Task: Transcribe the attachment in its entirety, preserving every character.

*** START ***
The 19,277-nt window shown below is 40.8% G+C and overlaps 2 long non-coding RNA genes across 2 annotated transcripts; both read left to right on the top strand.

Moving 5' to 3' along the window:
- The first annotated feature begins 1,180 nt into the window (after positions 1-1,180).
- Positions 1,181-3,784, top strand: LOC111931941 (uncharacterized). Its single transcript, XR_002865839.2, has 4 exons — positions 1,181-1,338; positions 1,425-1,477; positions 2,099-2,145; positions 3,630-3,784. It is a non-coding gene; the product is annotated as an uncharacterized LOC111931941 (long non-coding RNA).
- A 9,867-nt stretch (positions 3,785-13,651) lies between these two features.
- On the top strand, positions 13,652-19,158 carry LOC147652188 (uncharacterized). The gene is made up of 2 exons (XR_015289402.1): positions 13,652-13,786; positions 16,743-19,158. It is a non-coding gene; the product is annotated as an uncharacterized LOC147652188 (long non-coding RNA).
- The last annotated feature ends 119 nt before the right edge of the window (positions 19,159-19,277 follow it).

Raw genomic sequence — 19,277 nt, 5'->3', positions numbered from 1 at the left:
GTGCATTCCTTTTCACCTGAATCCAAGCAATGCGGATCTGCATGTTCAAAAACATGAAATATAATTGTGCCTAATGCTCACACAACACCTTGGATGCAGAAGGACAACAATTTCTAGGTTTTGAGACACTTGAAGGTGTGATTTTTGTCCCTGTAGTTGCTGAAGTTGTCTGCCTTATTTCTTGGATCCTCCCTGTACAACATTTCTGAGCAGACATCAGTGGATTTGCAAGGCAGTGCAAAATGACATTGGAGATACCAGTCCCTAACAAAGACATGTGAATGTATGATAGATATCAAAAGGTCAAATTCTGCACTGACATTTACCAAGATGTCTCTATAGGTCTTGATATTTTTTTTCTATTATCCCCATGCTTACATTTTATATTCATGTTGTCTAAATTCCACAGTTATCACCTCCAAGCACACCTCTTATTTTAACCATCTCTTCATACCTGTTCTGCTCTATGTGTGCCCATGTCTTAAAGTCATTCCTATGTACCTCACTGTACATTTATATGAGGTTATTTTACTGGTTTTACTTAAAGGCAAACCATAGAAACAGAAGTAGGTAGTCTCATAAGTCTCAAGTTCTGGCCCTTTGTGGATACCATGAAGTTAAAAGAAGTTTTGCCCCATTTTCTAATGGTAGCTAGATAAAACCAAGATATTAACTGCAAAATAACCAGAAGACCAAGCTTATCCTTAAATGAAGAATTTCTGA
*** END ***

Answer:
The 19,277-nt window shown below is 40.8% G+C and overlaps 2 long non-coding RNA genes across 2 annotated transcripts; both read left to right on the top strand.

Moving 5' to 3' along the window:
- The first annotated feature begins 1,180 nt into the window (after positions 1-1,180).
- Positions 1,181-3,784, top strand: LOC111931941 (uncharacterized). Its single transcript, XR_002865839.2, has 4 exons — positions 1,181-1,338; positions 1,425-1,477; positions 2,099-2,145; positions 3,630-3,784. It is a non-coding gene; the product is annotated as an uncharacterized LOC111931941 (long non-coding RNA).
- A 9,867-nt stretch (positions 3,785-13,651) lies between these two features.
- On the top strand, positions 13,652-19,158 carry LOC147652188 (uncharacterized). The gene is made up of 2 exons (XR_015289402.1): positions 13,652-13,786; positions 16,743-19,158. It is a non-coding gene; the product is annotated as an uncharacterized LOC147652188 (long non-coding RNA).
- The last annotated feature ends 119 nt before the right edge of the window (positions 19,159-19,277 follow it).

Raw genomic sequence — 19,277 nt, 5'->3', positions numbered from 1 at the left:
GTGCATTCCTTTTCACCTGAATCCAAGCAATGCGGATCTGCATGTTCAAAAACATGAAATATAATTGTGCCTAATGCTCACACAACACCTTGGATGCAGAAGGACAACAATTTCTAGGTTTTGAGACACTTGAAGGTGTGATTTTTGTCCCTGTAGTTGCTGAAGTTGTCTGCCTTATTTCTTGGATCCTCCCTGTACAACATTTCTGAGCAGACATCAGTGGATTTGCAAGGCAGTGCAAAATGACATTGGAGATACCAGTCCCTAACAAAGACATGTGAATGTATGATAGATATCAAAAGGTCAAATTCTGCACTGACATTTACCAAGATGTCTCTATAGGTCTTGATATTTTTTTTCTATTATCCCCATGCTTACATTTTATATTCATGTTGTCTAAATTCCACAGTTATCACCTCCAAGCACACCTCTTATTTTAACCATCTCTTCATACCTGTTCTGCTCTATGTGTGCCCATGTCTTAAAGTCATTCCTATGTACCTCACTGTACATTTATATGAGGTTATTTTACTGGTTTTACTTAAAGGCAAACCATAGAAACAGAAGTAGGTAGTCTCATAAGTCTCAAGTTCTGGCCCTTTGTGGATACCATGAAGTTAAAAGAAGTTTTGCCCCATTTTCTAATGGTAGCTAGATAAAACCAAGATATTAACTGCAAAATAACCAGAAGACCAAGCTTATCCTTAAATGAAGAATTTCTGA